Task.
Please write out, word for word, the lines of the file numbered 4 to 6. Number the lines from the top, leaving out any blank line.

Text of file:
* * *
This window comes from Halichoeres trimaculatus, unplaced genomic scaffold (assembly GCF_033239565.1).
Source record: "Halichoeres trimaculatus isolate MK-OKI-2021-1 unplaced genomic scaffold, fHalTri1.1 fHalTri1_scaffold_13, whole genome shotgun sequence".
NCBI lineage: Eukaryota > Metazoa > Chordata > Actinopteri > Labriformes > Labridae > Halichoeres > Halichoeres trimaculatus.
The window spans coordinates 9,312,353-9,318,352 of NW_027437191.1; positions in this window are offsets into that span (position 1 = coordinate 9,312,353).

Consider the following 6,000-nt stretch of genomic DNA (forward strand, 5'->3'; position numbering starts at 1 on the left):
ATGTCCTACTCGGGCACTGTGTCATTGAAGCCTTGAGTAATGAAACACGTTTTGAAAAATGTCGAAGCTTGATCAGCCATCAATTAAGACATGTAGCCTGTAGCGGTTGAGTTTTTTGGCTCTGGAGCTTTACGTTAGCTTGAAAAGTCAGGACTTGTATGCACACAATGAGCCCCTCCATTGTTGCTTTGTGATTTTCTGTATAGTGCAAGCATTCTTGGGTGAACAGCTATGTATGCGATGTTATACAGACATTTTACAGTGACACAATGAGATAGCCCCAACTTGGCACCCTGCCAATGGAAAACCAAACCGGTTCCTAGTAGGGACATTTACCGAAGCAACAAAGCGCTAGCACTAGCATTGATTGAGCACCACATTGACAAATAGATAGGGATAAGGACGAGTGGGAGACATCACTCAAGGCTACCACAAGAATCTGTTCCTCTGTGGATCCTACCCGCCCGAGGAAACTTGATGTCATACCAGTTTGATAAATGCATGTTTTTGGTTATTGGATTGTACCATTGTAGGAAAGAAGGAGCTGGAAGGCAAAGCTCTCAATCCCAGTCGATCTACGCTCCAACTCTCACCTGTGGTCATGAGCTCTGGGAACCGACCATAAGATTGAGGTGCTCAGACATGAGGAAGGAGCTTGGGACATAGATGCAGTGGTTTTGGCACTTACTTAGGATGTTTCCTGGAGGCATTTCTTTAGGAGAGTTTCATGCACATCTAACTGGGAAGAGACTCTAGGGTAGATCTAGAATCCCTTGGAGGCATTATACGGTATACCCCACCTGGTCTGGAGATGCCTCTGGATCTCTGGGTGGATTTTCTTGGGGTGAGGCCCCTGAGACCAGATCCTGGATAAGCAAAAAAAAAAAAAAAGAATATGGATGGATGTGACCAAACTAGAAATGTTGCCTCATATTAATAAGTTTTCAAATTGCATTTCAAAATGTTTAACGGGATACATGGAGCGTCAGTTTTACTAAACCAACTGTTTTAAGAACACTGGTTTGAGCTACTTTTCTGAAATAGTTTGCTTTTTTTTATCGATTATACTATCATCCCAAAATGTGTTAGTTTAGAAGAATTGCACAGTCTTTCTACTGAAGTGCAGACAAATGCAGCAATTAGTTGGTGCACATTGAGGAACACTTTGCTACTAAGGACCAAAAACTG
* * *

The window spans coordinates 9,312,353-9,318,352 of NW_027437191.1; positions in this window are offsets into that span (position 1 = coordinate 9,312,353).

Consider the following 6,000-nt stretch of genomic DNA (forward strand, 5'->3'; position numbering starts at 1 on the left):
ATGTCCTACTCGGGCACTGTGTCATTGAAGCCTTGAGTAATGAAACACGTTTTGAAAAATGTCGAAGCTTGATCAGCCATCAATTAAGACATGTAGCCTGTAGCGGTTGAGTTTTTTGGCTCTGGAGCTTTACGTTAGCTTGAAAAGTCAGGACTTGTATGCACACAATGAGCCCCTCCATTGTTGCTTTGTGATTTTCTGTATAGTGCAAGCATTCTTGGGTGAACAGCTATGTATGCGATGTTATACAGACATTTTACAGTGACACAATGAGATAGCCCCAACTTGGCACCCTGCCAATGGAAAACCAAACCGGTTCCTAGTAGGGACATTTACCGAAGCAACAAAGCGCTAGCACTAGCATTGATTGAGCACCACATTGACAAATAGATAGGGATAAGGACGAGTGGGAGACATCACTCAAGGCTACCACAAGAATCTGTTCCTCTGTGGATCCTACCCGCCCGAGGAAACTTGATGTCATACCAGTTTGATAAATGCATGTTTTTGGTTATTGGATTGTACCATTGTAGGAAAGAAGGAGCTGGAAGGCAAAGCTCTCAATCCCAGTCGATCTACGCTCCAACTCTCACCTGTGGTCATGAGCTCTGGGAACCGACCATAAGATTGAGGTGCTCAGACATGAGGAAGGAGCTTGGGACATAGATGCAGTGGTTTTGGCACTTACTTAGGATGTTTCCTGGAGGCATTTCTTTAGGAGAGTTTCATGCACATCTAACTGGGAAGAGACTCTAGGGTAGATCTAGAATCCCTTGGAGGCATTATACGGTATACCCCACCTGGTCTGGAGATGCCTCTGGATCTCTGGGTGGATTTTCTTGGGGTGAGGCCCCTGAGACCAGATCCTGGATAAGCAAAAAAAAAAAAAAAGAATATGGATGGATGTGACCAAACTAGAAATGTTGCCTCATATTAATAAGTTTTCAAATTGCATTTCAAAATGTTTAACGGGATACATGGAGCGTCAGTTTTACTAAACCAACTGTTTTAAGAACACTGGTTTGAGCTACTTTTCTGAAATAGTTTGCTTTTTTTTATCGATTATACTATCATCCCAAAATGTGTTAGTTTAGAAGAATTGCACAGTCTTTCTACTGAAGTGCAGACAAATGCAGCAATTAGTTGGTGCACATTGAGGAACACTTTGCTACTAAGGACCAAAAACTG